Obituary: Captain Dick Alexander, USN (Ret)

On June 1, 2022, Captain Richard Griffiss Alexander, US Navy (Retired), cast off and peacefully crossed the bar, surrounded by his family. He was 99, just two months before 100.

Richard, or Dick as he was known to so many, was married to the love of his life, Hope Hodgman Powel, for 72 years until his death in 2019. He was predeceased by his brother William Henry Alexander and is survived by his sister. , Katherine Alexander Grimes of Jamestown. He leaves behind four children and their spouses: Hope and Lloyd Griscom, Lisa and Tom Goddard, Kate and Toby Field, and Tim and Kathleen Alexander. Dick was the beloved patriarch of eleven grandchildren: Hope Strode, Charlotte Strode Beck, Tom Goddard Jr., Libby Goddard, Caroline Goddard, Alex Field, Julia Field Driscoll, Heather Alexander Sanchez, Brooke Alexander Meyers, Sam Alexander and Hope Alexander Hutchinson and twelve great-grandchildren, with more on the way. Until the end, he reveled in the life of his whole family. He was extremely grateful for the love and care of his family during his later years and therefore appreciated the help and support of his caregivers.

Captain Alexander, “captain” to many, was born in San Diego Bay, California on August 1, 1922, the son of United States Navy Lieutenant Ralph Clonts Alexander and Elizabeth Gates Evans. His early arrival aboard the Admiral’s Barge at the Fleet Landing provided a unique start for a man who faithfully served the United States Navy for 26 years.

A Navy junior, Dick lived in Coronado, Washington and Annapolis where, at the age of six, he sailed aboard the yacht America. He graduated from St. Alban’s School before entering the US Naval Academy, Class of 1945. However, due to the needs of the Navy during World War II, this class graduated and joined the fleet in 1944 .

Ensign Alexander reported to his first ship, USS Cushing (DD-797) in the Southwest Pacific as a navigator. On September 2, 1945, he witnessed the Japanese surrender firsthand aboard the USS Missouri. Over the next 10 years he held various positions on the USS O’Hare (DD-889), the presidential yacht USS Williamsburg, the USS Rooks (DD-804) and the USS Mitscher (DL-2) . After shore assignments at the Naval War College and the Bureau of Naval Personnel, he returned to sea as Executive Officer of USS Jonas Ingram (DD-938), followed by Command of USS Hartley (DE-1029 ). In 1962, after serving as Assistant to the President, Naval War College, he assumed command of USS Semmes (DDG-18). In 1967, Captain Alexander presented himself as the future commanding officer of the USS New Jersey (BB-62), which was being reactivated for service in the Vietnam War. He retired in 1970.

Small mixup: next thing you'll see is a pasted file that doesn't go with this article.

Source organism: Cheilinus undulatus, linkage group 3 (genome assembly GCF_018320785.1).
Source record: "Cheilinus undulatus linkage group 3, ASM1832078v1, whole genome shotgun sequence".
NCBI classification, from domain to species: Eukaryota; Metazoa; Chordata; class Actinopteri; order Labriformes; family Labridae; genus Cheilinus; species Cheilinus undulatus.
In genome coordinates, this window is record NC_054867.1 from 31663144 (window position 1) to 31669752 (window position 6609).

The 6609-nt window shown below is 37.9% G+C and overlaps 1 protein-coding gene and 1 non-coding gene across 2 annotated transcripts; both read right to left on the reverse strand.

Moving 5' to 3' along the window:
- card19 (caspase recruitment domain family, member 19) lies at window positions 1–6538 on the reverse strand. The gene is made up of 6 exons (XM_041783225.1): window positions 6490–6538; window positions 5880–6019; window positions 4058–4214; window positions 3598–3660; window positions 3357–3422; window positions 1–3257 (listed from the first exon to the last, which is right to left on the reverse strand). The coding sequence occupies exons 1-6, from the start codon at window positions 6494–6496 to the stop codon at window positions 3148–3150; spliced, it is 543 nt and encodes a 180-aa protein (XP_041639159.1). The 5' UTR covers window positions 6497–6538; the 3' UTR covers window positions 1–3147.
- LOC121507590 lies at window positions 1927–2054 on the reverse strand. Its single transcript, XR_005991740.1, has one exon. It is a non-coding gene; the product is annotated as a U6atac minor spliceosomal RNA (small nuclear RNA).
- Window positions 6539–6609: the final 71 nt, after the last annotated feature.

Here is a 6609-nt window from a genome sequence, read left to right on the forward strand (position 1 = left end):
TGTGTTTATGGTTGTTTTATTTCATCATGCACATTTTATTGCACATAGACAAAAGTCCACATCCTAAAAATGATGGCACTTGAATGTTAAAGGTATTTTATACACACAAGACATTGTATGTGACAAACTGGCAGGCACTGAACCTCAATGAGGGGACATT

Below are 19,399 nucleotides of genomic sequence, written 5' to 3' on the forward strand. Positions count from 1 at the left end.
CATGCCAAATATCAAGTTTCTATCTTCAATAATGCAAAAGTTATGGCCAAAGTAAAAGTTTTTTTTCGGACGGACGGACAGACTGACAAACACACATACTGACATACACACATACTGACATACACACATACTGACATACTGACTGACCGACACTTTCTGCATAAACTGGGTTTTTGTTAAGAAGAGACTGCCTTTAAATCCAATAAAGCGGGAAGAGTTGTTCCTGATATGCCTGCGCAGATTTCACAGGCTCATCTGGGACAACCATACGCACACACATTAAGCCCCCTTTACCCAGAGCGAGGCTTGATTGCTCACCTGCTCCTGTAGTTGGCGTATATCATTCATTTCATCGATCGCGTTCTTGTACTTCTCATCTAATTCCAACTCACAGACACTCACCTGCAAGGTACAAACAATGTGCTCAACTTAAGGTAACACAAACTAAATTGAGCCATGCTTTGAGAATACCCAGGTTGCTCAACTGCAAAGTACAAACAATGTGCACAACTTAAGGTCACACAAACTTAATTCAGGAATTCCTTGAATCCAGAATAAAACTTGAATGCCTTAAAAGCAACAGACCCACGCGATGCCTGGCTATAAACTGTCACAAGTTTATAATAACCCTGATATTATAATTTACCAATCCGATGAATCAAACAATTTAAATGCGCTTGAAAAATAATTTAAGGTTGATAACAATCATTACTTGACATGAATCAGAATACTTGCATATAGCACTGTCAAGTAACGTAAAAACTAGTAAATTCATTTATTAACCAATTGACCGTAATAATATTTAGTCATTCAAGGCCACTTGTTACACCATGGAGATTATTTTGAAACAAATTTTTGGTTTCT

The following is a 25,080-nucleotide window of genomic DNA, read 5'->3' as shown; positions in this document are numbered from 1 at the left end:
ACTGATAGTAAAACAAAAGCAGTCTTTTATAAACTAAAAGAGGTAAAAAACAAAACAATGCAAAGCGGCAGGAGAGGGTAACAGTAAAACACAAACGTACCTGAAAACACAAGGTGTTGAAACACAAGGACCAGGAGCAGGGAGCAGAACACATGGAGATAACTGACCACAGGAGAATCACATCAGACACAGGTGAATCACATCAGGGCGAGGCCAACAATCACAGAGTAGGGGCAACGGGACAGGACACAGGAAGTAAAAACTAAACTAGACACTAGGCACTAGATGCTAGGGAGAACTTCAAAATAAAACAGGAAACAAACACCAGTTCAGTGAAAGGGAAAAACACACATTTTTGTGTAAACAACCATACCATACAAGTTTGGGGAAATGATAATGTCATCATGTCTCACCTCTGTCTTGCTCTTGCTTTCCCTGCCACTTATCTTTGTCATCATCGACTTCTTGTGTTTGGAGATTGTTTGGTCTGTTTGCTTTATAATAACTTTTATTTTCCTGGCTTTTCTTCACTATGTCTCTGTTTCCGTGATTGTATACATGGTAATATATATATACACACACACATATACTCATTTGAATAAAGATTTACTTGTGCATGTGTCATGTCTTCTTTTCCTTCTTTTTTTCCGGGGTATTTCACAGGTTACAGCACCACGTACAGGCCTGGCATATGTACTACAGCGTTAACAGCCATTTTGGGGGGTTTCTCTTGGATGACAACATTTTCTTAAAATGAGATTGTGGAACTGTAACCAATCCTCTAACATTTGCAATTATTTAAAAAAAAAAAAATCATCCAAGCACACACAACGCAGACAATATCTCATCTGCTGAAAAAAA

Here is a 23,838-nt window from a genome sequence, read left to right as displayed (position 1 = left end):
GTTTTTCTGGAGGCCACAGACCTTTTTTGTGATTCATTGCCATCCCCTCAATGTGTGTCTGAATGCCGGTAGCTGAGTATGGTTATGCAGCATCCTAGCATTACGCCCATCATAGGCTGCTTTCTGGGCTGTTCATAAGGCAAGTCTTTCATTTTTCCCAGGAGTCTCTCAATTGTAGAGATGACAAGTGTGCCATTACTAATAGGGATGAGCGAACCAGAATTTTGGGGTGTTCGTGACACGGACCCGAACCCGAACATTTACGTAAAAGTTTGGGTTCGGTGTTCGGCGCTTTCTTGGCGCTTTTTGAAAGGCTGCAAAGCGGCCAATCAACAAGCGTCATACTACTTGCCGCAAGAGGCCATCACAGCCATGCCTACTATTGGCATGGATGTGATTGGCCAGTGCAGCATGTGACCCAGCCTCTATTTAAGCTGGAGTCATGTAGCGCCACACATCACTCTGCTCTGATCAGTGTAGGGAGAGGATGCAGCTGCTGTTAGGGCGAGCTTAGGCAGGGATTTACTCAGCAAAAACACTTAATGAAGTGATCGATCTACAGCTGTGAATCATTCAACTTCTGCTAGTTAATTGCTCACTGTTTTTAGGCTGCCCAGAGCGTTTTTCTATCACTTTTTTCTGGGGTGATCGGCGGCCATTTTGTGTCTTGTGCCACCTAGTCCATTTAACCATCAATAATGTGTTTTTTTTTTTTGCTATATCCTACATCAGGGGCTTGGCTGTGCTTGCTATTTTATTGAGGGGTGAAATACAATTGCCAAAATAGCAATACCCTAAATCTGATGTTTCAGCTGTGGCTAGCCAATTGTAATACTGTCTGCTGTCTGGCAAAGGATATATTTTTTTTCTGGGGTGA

During his career, Captain Alexander fought in World War II and served his country in the Korean and Vietnamese conflicts. His decorations include the Navy Commendation Medal for outstanding meritorious service, the American Defense Service Medal, the Asia-Pacific Campaign Medal with one silver star and one bronze star, the American Campaign Medal, the World War II Victory, Navy Occupation Service Medal, Asia Clasp, National Defense Service Medal with Bronze Star and Philippine Liberation Ribbon with two Bronze Stars.

Throughout his life, Dick was an aviation enthusiast. While in high school and with the support of his uncle, US Army Air Corps Lt. Col. Townsend Griffiss, he took flight lessons at Hillsgrove State Airport in Providence, before heading to the naval academy. An aircraft owner for many years, he enjoyed the excitement and camaraderie of the aviation community. He traveled extensively in his plane with his family and friends and enjoyed teaching others to fly, including his children.

After 26 years of dedicated service to our nation and the Navy, Dick has embarked on new interests. He was very proud of having succeeded in establishing viticulture on Aquidneck Island with the founding of Hopelands Vineyards (now Newport Vineyards), first on Indian Avenue and later on its present site on East Main Road.

Dick had a very warm place in his heart for the Clambake Club in Middletown, serving as President from 1979 to 1984. In recognition of his outstanding leadership, the club made him an Honorary Life Member and President Emeritus.

He spent his life seeking knowledge and he had a great understanding of history, society, the world and the universe. He never missed an opportunity to share his knowledge to educate and inspire. Dick mentored his children, nieces, nephews and many young people, teaching them important life lessons on a sailboat, in his workshop and garage, in his airplane and in the vineyards. He was an extraordinary toastmaster, using his platform to both entertain and educate. He was a prolific writer, author of many professional articles and often shared his views in letters to the editor of the Newport Daily News and Providence Journal.

The captain loved God and his country, supporting many charities that improved the lives of veterans and those in need. Dick served St. Columba’s Chapel in Middletown, joining the vestry as treasurer and then as chairman of the cemetery committee. He significantly improved the parish cemetery management systems and developed a detailed oral history of many cemetery residents.

Dick Alexander will be remembered for his ever-present gratitude for the blessings of life and for demonstrating, by word and example, how to age gracefully. He will be greatly missed.

A celebration of Captain Alexander’s life will be held at St. Columba’s Chapel on Tuesday, June 14 at 11 a.m. In lieu of flowers, donations may be made to St. Columba’s Chapel, 55 Vaucluse Avenue, Middletown, RI 02842 or another charity of your choice.

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